Ed Kenna

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Ed-Kenna The Pitching Poet.png

Edward Benninghaus Kenna
(The Pitching Poet)

BR page

Biographical Information[edit]

Ed "The Pitching Poet" Kenna pitched in the majors in 1902. He wrote rhymes while in the clubhouse, leading Charles Dryden to write that Kenna "may be long on meter but he pitches ragtime". He was the son of Senate minority leader John Edward Kenna..

He is not to be confused with Eddie "Scrap Iron" Kenna, a catcher.

The Pitching Poet was involved in an accident in Kansas City on September 1, 1905 along with some other Louisville players when a trolley car smashed into the wagon in which they were riding to the ballpark. He was one of the most seriously injured, with broken ribs, a hurt arm, a lacerated face and the possibility that he would lose his eye. Source: The American Association Almanac, which also stated that Kenna was an editor of the Charleston (WV) Gazette when he died of heart failure at age 34. Like the son, the father also died young (at age 44).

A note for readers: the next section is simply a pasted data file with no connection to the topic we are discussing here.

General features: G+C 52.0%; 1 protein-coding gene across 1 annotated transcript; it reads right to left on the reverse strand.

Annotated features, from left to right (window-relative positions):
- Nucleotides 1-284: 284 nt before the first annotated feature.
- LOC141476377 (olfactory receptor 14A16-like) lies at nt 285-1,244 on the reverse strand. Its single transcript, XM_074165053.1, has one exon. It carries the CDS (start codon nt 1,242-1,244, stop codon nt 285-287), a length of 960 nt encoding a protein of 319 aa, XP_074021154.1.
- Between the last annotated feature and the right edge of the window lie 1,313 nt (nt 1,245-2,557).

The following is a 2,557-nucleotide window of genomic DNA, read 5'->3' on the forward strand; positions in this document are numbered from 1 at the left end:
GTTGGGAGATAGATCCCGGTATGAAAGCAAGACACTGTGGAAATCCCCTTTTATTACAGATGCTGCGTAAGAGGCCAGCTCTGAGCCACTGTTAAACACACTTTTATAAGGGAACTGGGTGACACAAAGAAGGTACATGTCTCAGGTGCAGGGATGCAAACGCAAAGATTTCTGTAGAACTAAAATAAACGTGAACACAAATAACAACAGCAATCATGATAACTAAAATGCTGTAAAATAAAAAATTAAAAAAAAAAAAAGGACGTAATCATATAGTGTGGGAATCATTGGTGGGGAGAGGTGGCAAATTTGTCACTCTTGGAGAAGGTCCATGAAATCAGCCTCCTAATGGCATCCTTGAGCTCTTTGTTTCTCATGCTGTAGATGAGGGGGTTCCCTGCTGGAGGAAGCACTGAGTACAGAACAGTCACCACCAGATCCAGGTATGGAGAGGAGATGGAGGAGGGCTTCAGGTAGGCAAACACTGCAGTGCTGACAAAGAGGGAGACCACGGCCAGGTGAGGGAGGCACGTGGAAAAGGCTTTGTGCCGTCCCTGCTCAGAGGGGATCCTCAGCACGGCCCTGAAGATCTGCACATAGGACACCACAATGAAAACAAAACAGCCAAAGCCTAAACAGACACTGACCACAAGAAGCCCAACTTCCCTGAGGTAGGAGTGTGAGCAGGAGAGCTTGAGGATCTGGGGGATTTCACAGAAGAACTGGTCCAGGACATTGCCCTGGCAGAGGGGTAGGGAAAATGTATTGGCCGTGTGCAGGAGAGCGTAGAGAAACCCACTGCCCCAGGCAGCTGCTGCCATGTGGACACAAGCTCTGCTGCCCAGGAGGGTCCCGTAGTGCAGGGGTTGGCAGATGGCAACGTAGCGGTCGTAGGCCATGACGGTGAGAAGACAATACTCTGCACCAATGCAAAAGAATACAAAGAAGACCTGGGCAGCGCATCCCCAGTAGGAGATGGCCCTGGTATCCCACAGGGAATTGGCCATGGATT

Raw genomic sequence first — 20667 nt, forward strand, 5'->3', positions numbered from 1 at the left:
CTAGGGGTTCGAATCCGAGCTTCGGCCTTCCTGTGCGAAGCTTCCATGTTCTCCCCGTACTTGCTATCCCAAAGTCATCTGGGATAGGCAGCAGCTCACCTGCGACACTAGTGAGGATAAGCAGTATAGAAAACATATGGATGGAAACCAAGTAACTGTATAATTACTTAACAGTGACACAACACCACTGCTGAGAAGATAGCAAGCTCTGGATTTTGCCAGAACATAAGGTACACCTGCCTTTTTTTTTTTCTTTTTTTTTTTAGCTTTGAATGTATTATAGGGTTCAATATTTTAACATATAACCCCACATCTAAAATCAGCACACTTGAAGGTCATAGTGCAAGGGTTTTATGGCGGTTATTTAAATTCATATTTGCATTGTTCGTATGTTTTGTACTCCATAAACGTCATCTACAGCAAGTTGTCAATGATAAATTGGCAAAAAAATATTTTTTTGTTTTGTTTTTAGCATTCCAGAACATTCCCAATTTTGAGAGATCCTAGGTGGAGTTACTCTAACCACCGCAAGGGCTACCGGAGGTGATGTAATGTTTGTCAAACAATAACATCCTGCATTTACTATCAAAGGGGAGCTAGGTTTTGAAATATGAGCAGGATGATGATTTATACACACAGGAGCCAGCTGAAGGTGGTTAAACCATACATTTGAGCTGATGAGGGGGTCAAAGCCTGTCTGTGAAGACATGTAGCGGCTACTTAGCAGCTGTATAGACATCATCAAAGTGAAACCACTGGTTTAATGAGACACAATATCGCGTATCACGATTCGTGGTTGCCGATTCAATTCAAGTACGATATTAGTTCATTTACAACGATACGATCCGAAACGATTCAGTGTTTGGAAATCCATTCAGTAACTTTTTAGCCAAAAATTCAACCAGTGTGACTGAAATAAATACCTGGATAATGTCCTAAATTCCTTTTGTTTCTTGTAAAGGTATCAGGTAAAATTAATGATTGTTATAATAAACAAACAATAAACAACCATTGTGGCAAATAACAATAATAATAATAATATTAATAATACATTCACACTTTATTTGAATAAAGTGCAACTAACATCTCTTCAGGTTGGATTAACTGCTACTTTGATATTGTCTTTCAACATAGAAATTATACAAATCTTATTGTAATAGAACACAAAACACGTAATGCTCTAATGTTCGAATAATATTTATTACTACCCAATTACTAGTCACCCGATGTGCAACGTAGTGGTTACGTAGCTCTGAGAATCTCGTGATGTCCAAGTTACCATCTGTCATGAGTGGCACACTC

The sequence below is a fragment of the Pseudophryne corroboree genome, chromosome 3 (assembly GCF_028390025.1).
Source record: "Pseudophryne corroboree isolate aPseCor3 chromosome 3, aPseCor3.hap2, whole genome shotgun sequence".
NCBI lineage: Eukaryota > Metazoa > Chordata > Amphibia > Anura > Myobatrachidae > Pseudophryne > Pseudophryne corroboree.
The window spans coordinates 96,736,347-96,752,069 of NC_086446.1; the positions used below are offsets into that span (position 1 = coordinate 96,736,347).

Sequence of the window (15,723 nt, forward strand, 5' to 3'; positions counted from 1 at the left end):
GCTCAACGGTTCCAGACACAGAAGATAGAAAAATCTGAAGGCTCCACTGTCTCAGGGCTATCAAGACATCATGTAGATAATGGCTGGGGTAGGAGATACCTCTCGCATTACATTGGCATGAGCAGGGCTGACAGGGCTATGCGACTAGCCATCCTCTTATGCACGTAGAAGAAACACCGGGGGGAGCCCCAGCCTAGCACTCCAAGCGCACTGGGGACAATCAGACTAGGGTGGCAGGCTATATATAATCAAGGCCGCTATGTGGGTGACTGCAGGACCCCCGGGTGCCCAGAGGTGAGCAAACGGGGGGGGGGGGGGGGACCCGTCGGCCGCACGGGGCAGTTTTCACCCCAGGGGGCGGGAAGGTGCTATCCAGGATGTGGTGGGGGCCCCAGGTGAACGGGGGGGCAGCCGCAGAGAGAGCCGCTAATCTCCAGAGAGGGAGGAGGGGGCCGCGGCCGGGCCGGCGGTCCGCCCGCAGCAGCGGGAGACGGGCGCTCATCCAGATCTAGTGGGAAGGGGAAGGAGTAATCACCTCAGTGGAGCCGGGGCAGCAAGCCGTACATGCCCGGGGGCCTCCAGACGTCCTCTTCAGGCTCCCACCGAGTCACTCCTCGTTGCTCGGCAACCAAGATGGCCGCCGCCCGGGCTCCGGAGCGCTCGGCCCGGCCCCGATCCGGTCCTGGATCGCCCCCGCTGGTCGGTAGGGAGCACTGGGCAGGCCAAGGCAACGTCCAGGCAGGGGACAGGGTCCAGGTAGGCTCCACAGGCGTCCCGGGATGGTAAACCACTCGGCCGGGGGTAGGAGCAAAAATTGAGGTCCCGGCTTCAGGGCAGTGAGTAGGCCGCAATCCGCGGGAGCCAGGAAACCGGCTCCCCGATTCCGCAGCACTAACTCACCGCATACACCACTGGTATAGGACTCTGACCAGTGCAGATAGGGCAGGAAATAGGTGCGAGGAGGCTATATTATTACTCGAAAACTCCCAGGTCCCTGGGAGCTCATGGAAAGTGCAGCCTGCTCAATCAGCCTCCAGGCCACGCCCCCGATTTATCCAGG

The Pitching Poet pitched in the minors from at least 1900-07. He was at Mount St. Mary's College and Seminary in 1895-98, and apparently at West Virginia University in 1901.

Kenna's middle name, "Benninghaus", was the last name of his mother, Anne Benninghaus.

Hi brother, John Kenna Jr., pitched for the Chattanooga Lookouts in 1909 and the Worcester Busters in 1910.

Related Sites[edit]